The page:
SALT LAKE CITY — Recent challenges to New Jersey's bail bonds laws have been a key issue for Utah lawmakers as they consider bail reforms to the state court system.
State legislators this week considered delaying the adoption of a computer algorithm designed to help judges determine a suspect's flight risk. Judges would use the algorithm — and their own judgement — to decide to what degree a defendant can be trusted outside of jail while awaiting trial, or whether that person should remain in custody.
The algorithm considers factors such as the crime allegedly committed and its severity, a person's criminal history and whether they've previously failed to appear in court. Utah State Courts plans to implement the algorithm in November.
"For lack of a better term, it's like a FICO score for criminals," Rep. Paul Ray, R-Clearfield, said Wednesday during a meeting of the Legislature's Law Enforcement and Criminal Justice Interim Committee. "Then it tells the judge basically whether or not they can be released on their own recognizance."
Since changes to New Jersey's bail program took effect in January, several lawsuits have been filed against the state, including a federal suit from a grieving mother who says the state's bail reform law freed the man who ended up shooting and killing her 26-year-old son.
Ray recommended delaying the algorithm's implementation, saying it needs further consideration by the Legislature.
"I have a lot of concerns about what's happening under the radar that we have not been told about," he said of the proposed bail reforms. "I'm not saying it's a bad system. I'm just saying it's a huge policy shift, and I think it needs to have legislative approval to move forward to do this."
After a close vote Wednesday, lawmakers decided to formally ask the courts to wait.
Utah State Courts general counsel Brent Johnson said the reforms will give judges "more information on whether someone is a particular risk."
"It is just a piece of information," he said. "It does not mandate a particular result."
Johnson acknowledged that more people would be released on their own recognizance under the reforms, but he said others would still have the option to purchase a bail bond.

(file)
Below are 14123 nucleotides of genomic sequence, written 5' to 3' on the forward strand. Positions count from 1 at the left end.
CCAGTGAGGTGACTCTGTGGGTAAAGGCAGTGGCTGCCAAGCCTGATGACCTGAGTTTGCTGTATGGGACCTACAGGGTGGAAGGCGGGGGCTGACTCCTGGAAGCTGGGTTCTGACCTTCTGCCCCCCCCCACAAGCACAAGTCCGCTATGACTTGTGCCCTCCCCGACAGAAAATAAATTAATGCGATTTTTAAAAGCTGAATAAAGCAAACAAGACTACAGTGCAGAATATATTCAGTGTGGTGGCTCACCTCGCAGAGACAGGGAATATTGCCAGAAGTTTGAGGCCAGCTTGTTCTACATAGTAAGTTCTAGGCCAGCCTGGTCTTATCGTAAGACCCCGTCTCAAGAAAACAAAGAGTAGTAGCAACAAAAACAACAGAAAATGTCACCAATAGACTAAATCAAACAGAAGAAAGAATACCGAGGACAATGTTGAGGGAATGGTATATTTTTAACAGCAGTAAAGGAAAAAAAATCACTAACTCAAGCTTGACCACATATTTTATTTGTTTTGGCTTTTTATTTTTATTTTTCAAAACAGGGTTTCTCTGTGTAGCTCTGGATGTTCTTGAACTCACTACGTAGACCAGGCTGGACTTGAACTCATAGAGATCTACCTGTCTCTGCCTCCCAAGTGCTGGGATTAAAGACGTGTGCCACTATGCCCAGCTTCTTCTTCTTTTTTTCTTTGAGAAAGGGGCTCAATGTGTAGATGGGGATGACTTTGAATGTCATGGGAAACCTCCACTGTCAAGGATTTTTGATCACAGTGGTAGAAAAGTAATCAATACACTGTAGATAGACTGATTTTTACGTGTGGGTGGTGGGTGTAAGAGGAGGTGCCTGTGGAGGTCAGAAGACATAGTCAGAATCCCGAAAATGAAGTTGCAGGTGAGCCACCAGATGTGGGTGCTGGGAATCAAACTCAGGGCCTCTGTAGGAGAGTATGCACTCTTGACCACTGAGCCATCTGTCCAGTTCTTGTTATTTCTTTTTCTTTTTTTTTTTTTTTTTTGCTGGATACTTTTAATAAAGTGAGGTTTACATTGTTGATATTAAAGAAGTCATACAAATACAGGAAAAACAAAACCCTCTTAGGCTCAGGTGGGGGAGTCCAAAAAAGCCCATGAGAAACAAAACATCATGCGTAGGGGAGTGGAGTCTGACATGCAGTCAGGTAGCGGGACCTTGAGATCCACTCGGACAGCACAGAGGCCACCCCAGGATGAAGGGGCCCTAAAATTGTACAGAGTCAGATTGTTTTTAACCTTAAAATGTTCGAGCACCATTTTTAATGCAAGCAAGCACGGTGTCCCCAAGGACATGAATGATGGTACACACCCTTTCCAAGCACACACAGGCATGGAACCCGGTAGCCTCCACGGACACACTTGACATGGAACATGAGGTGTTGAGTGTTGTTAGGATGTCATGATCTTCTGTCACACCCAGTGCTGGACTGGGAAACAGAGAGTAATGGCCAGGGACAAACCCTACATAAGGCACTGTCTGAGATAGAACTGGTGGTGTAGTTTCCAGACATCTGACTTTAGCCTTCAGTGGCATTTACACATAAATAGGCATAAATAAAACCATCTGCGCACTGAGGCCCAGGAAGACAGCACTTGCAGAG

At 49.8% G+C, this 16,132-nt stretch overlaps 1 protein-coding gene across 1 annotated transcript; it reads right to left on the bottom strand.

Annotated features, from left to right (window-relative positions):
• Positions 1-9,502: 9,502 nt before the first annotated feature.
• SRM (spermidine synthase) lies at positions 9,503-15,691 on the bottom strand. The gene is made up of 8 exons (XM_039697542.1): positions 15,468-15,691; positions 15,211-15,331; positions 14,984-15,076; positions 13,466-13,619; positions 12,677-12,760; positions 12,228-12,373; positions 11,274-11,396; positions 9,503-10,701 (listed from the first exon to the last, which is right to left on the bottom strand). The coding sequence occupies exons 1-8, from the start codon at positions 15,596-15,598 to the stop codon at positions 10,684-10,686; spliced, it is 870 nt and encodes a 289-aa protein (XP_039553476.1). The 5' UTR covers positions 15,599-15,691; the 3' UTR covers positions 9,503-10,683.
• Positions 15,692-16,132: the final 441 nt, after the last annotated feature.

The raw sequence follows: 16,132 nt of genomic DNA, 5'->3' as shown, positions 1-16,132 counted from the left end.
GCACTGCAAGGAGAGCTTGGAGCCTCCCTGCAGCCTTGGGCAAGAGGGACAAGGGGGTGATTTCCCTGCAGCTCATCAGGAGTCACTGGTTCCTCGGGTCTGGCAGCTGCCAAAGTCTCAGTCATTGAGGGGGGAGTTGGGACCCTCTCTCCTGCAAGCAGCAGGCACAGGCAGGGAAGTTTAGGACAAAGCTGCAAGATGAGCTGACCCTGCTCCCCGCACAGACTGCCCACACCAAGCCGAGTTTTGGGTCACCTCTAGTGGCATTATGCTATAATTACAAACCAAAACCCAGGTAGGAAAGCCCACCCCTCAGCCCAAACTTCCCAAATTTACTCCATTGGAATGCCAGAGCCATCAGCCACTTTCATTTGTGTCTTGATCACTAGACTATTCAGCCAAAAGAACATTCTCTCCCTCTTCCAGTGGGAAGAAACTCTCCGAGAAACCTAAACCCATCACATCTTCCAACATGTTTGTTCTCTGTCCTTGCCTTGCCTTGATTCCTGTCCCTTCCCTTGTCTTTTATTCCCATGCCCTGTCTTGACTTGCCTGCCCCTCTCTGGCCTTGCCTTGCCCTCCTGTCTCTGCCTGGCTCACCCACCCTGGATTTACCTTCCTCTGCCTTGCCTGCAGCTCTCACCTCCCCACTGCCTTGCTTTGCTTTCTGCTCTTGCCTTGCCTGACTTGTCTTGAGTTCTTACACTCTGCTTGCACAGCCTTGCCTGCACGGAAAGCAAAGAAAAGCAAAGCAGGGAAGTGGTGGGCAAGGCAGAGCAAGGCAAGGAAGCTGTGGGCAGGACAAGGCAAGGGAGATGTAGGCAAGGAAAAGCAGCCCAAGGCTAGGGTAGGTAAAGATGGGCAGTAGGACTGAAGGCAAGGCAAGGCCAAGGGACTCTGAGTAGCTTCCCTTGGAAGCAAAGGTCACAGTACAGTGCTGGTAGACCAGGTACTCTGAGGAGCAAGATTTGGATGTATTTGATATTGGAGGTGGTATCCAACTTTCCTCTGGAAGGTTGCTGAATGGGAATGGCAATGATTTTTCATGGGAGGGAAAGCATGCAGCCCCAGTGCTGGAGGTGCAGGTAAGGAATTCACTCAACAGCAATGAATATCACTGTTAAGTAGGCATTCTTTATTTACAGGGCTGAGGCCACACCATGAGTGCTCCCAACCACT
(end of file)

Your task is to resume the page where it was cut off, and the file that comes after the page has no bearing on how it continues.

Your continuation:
Many people who are neither a flight risk nor a danger to the community end up in custody, he said, and without the information provided by the pretrial assessment, all offenders are essentially treated the same based on the type of crime allegedly committed.
Utah State Courts officials say the program has already undergone careful scrutiny, including a legislative audit that pointed the courts in that direction. It's still on track for a Nov. 13 rollout with a Harvard study planned on how it's working, said courts spokesman Geoff Fattah.
"We feel that this has been carefully studied, carefully analyzed, and in addition to that, there was a legislative audit that was released in January that strongly encouraged us to implement this tool," Fattah said.
Jeff Clayton, executive director of the American Bail Coalition, spoke against the proposed bail changes, citing the New Jersey shooting as well as an incident in Albuquerque where three men released on their own recognizance went on to rape a 12-year-old girl.
Clayton said despite claims the new algorithm would not do away with the existing bail system, bail licenses have been turned in by several companies in states where similar reforms have been implemented.
According to Ray, enacting such a change in Utah would "basically do away with the bail bond industry."
Former U.S. Attorney for Utah Brett Tolman said the bail bond industry benefits those with the money to purchase their way out of jail, adding that the industry has a "complete conflict of interest" in opposing the algorithm.
Tolman touted New Jersey's bail reforms, saying total crime has dropped more than 6 percent and violent crime is down by more than 12 percent since the changes took effect.
"We can point to tragic stories where policies fail us," he said, "but for every story where the bail bondsmen may share about what they perceive to be the failure of risk assessments, I can tell you five stories of catastrophic consequences when we willfully ignore the risk of violent offenders and allow them to just purchase their freedom."
Sen. Daniel Thatcher, R-West Valley City, argued that the algorithm could be a tool to quickly determine whether a suspect could be released.
"You see in the movies how, 'Oh, you've got 24 hours to charge him or release him.' That's not the law in Utah," he said.
For Utah, Thatcher noted, it's 72 "business" hours for a suspect to either be charged or released, and that could further delay an innocent person's release.
"Do they still have a job if they've been in jail for that long? The consequences for being in jail are significant," he said.
Contributing: Associated Press